There was evidence from one small trial with 31 participants that abdominal massage statistically improved the number of bowel motions in people who had a stroke compared with no massage (MD 1.7 bowel motions per week, 95% CI 2.22 to 1.18). A small feasibility trial including 30 individuals with multiple sclerosis also found evidence to support the use of abdominal massage. Constipation scores were statistically better with the abdominal massage during treatment although this was not supported by a change in outcome measures (for example the neurogenic bowel dysfunction score).
One small trial in people with spinal cord injury showed statistically significant improvement in total bowel care time using electrical stimulation of abdominal muscles compared with no electrical stimulation (MD 29.3 minutes, 95% CI 7.35 to 51.25).
There was evidence from one trial with a low risk of bias that for people with spinal cord injury transanal irrigation, compared against conservative bowel care, statistically improved constipation scores, neurogenic bowel dysfunction score, faecal incontinence score and total time for bowel care (MD 27.4 minutes, 95% CI 7.96 to 46.84). Patients were also more satisfied with this method.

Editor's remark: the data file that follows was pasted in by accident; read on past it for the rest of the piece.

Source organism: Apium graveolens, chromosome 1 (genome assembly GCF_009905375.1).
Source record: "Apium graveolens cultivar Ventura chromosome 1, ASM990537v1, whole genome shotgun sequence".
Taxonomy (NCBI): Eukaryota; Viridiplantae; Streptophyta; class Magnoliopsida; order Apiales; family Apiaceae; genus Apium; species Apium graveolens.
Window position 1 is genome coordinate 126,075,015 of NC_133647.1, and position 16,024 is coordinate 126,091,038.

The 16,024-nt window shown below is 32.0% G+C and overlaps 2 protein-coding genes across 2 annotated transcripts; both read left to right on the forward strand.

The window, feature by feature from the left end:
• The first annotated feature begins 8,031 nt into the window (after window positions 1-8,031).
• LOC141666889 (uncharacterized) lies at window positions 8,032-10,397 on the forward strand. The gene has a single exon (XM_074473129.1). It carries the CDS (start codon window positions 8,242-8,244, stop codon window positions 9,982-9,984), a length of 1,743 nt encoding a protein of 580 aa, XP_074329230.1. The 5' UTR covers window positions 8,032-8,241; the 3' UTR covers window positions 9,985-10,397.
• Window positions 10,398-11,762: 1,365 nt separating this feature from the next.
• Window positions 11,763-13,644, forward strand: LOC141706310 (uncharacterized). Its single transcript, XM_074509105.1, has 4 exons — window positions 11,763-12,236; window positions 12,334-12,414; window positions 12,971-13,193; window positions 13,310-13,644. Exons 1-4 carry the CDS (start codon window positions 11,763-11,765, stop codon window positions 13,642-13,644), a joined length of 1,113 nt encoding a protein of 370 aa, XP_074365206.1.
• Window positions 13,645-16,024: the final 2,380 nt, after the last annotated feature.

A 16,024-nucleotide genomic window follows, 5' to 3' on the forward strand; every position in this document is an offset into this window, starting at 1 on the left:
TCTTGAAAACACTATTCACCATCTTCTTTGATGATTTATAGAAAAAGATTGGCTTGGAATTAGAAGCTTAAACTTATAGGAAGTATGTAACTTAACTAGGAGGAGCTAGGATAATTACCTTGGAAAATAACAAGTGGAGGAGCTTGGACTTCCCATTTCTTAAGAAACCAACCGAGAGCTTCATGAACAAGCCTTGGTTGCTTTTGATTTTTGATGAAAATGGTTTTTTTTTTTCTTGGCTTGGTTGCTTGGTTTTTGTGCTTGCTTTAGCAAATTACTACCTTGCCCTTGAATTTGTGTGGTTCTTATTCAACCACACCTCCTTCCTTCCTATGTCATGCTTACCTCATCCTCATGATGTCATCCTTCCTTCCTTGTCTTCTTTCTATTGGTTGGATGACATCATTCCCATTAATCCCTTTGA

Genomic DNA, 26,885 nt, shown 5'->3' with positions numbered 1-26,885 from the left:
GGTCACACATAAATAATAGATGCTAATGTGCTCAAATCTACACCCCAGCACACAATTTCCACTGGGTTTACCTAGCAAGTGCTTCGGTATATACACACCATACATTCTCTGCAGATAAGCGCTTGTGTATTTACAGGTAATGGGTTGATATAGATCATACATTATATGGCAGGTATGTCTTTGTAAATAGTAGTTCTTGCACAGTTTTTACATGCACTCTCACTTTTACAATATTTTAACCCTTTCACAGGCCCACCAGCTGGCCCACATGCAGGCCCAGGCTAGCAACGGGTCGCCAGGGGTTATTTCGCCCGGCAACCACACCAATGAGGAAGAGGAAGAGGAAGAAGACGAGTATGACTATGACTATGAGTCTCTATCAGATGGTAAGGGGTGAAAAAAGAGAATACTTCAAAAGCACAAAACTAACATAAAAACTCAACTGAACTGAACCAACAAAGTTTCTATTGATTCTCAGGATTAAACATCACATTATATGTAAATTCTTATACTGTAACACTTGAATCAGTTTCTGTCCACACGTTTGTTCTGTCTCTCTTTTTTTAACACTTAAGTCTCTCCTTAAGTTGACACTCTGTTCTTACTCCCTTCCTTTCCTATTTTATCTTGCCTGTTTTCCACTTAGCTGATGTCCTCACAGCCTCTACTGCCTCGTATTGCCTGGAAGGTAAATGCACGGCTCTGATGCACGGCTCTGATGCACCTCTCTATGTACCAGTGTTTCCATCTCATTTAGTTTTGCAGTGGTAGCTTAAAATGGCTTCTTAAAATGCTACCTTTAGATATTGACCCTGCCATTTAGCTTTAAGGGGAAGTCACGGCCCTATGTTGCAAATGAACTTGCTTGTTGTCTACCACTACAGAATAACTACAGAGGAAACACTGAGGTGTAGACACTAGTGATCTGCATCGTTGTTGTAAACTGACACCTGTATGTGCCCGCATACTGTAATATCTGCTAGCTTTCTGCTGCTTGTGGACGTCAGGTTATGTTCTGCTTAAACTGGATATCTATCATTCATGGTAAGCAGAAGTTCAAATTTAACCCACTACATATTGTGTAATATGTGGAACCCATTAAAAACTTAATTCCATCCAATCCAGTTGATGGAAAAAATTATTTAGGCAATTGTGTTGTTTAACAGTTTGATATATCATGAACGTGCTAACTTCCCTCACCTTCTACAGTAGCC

In one trial in stroke patients, there appeared to be a short term benefit (less than six months) to patients in terms of the number of bowel motions per week with a one-off educational intervention from nurses (a structured nurse assessment leading to targeted education versus routine care), but this did not persist at 12 months. A trial in individuals with spinal cord injury found that a stepwise protocol did not reduce the need for oral laxatives and manual evacuation of stool.
Finally, one further trial reported in abstract form showed that oral carbonated water (rather than tap water) improved constipation scores in people who had had a stroke.
There is still remarkably little research on this common and, to patients, very significant issue of bowel management. The available evidence is almost uniformly of low methodological quality. The clinical significance of some of the research findings presented here is difficult to interpret, not least because each intervention has only been addressed in individual trials, against control rather than compared against each other, and the interventions are very different from each other.
There was very limited evidence from individual trials in favour of a bulk-forming laxative (psyllium), an isosmotic macrogol laxative, abdominal massage, electrical stimulation and an anticholinesterase-anticholinergic drug combination (neostigmine-glycopyrrolate) compared to no treatment or controls. There was also evidence in favour of transanal irrigation (compared to conservative management), oral carbonated (rather than tap) water and abdominal massage with lifestyle advice (compared to lifestyle advice alone). However, these findings need to be confirmed by larger well-designed controlled trials which should include evaluation of the acceptability of the intervention to patients and the effect on their quality of life.